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Getting a Jump on Success

During the college search process, certain features of different universities stand out. The first school you toured may have the prettiest campus, but the second one definitely has the best business program. These key features are especially effective once your many college options begin to blend together; I know mine started to. For me, Emmanuel’s shining feature is one of the reasons why I decided to choose this school. Emmanuel prides itself on supporting and guiding its students to internship opportunities that lead to success (and a career!) after graduation. Internships are important for gaining professional experience, building a résumé, and networking. In order to prepare for an internship, students are encouraged to take a pass/fail pre-internship program offered through the career center. Read more

To and Fro

After all the pig’s feet, roast pork belly, braised fish and some other home-cooked meals from my mom, the day going back to the airport couldn’t have arrived any sooner, and I was looking forward to flying back – well, everything except the big layover in Amsterdam. After being a couch potato on the plane for 14 hours, spying on Instagram and filtering photos, arriving at the airport in Saint Petersburg and seeing the “dobro pozhalovat” (добро пожаловать – welcome) sign was that feeling of “YAAAAAAASSS.”

After five months of studying and living in cold and scary Russia (sarcasm), I had decided to go home and pay a visit to my family. There was excitement – from going to see my parents, my grandma and rice. But also, there was an exciting feeling of knowing I was going back to the “motherland” after what would be a short 12-day visit in the USA.

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Starting my final semester

I recently began my final semester at Emmanuel College. My courses this semester are extremely interesting to me, and per usual, they are taught by incredibly passionate faculty. The semester is off to a great start. Still, the first day of school was a bittersweet day, because I am so sad to think about graduating from the school I love calling home. But it’s hard to be too sad when I think about everything I have to look forward to before Commencement in May.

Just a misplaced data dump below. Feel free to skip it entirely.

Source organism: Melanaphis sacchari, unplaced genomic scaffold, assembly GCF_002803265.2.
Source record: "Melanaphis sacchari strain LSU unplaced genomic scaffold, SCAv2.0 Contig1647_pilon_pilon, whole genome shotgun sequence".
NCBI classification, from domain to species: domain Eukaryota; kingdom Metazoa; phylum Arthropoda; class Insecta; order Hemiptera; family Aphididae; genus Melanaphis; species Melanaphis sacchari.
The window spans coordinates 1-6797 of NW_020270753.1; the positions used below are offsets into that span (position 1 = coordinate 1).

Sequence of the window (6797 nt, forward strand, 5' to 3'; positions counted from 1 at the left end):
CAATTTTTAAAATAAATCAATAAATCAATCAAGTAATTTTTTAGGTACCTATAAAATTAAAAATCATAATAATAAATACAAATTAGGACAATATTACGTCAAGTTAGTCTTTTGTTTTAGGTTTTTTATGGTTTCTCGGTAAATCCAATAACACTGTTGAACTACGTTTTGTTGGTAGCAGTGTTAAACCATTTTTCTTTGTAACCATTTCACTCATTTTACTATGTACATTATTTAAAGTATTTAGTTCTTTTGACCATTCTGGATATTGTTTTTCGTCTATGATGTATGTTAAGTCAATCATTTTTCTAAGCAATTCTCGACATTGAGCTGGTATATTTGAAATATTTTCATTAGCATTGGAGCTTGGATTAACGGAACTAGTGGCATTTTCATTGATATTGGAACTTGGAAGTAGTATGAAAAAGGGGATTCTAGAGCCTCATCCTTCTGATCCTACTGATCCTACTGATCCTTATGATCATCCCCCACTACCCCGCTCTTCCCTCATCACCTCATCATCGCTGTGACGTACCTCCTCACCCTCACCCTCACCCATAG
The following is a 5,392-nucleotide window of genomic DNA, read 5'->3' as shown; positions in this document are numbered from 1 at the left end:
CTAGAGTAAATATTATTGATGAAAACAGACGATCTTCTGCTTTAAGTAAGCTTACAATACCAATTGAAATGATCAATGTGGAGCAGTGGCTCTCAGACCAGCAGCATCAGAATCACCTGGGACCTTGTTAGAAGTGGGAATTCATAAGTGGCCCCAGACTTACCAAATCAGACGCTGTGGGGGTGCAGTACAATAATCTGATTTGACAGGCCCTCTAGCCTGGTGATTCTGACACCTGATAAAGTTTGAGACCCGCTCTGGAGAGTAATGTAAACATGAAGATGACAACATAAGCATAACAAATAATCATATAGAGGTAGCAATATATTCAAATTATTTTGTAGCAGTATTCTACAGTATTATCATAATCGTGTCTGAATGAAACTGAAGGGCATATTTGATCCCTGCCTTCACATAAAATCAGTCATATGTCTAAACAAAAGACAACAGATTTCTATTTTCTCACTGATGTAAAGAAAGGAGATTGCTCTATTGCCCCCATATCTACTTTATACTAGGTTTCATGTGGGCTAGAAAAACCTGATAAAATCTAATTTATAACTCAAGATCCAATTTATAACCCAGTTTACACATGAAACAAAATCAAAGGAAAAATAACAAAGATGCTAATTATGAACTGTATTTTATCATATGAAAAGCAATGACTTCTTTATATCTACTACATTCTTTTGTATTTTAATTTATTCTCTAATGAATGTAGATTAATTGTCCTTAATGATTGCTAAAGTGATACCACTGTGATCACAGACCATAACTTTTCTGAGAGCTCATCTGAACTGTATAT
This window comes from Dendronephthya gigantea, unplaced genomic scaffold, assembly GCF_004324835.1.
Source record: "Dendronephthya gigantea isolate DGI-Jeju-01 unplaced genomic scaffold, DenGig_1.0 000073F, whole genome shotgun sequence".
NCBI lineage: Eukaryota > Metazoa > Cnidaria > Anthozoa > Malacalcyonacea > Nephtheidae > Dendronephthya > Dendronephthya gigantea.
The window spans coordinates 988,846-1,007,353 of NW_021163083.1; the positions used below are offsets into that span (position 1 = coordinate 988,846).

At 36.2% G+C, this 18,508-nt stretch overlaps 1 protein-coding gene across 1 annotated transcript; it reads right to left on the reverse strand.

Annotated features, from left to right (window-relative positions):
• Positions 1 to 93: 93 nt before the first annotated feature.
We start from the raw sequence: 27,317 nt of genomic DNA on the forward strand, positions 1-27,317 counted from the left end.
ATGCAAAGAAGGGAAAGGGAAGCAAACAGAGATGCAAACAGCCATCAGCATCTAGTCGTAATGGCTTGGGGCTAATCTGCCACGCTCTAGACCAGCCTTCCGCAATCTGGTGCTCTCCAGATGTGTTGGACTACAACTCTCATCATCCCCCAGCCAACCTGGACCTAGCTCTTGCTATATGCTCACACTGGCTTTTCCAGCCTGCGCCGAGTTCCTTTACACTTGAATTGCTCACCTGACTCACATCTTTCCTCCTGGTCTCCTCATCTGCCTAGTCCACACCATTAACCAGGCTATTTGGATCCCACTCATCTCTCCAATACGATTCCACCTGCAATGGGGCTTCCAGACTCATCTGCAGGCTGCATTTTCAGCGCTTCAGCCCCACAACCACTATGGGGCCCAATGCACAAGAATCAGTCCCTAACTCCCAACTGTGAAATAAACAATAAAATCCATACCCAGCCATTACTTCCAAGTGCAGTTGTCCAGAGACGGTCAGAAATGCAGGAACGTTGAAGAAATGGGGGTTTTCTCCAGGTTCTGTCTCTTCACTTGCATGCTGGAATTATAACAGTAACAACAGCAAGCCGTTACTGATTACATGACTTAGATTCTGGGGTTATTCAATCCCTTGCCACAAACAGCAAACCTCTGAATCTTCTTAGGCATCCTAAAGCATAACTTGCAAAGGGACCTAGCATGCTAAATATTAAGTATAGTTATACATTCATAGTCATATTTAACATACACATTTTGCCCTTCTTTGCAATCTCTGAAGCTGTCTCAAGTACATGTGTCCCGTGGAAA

This week is Founders’ Week at Emmanuel College when we celebrate both the founding of the Sisters of Notre Dame de Namur and Emmanuel College. I’m part of The 1804 Society here on campus, an organization dedicated to living out the mission of the Sisters of Notre Dame. We are the students responsible for planning Founders’ Week. I’m looking forward to inspirational events like the annual Follow Your Heart Dinner, where faculty and staff share their stories. I’m also excited for the fun things like a paint night we’re having. One of the highlights of the week will definitely be the 100 Days Celebration, a tradition which marks that seniors are 100 days away from graduating. As a class officer, I have been working to put this event together, and I’m looking forward to enjoying the night with my classmates.

Next week, I will travel to Washington, D.C. with EC Youth in Government for the 5th Annual Campus YMCA Congress National Assembly. Emmanuel attended this event for the first time last year, and we were extremely successful. We were named chapter of the year, and I was appointed to the 2016-2017 national board. I’ve been working hard to plan this conference with my fellow national officers, and to help prepare my fellow Emmanuel students as the chapter president. At this conference, students write and present their own bills on issues they care about. We get to meet and debate on Capitol Hill in spaces the legislature actually uses. It is such an incredible experience. We are currently one of the only Boston area schools that attend, and I am so grateful for all the support EC gives us to make our participation possible. Read more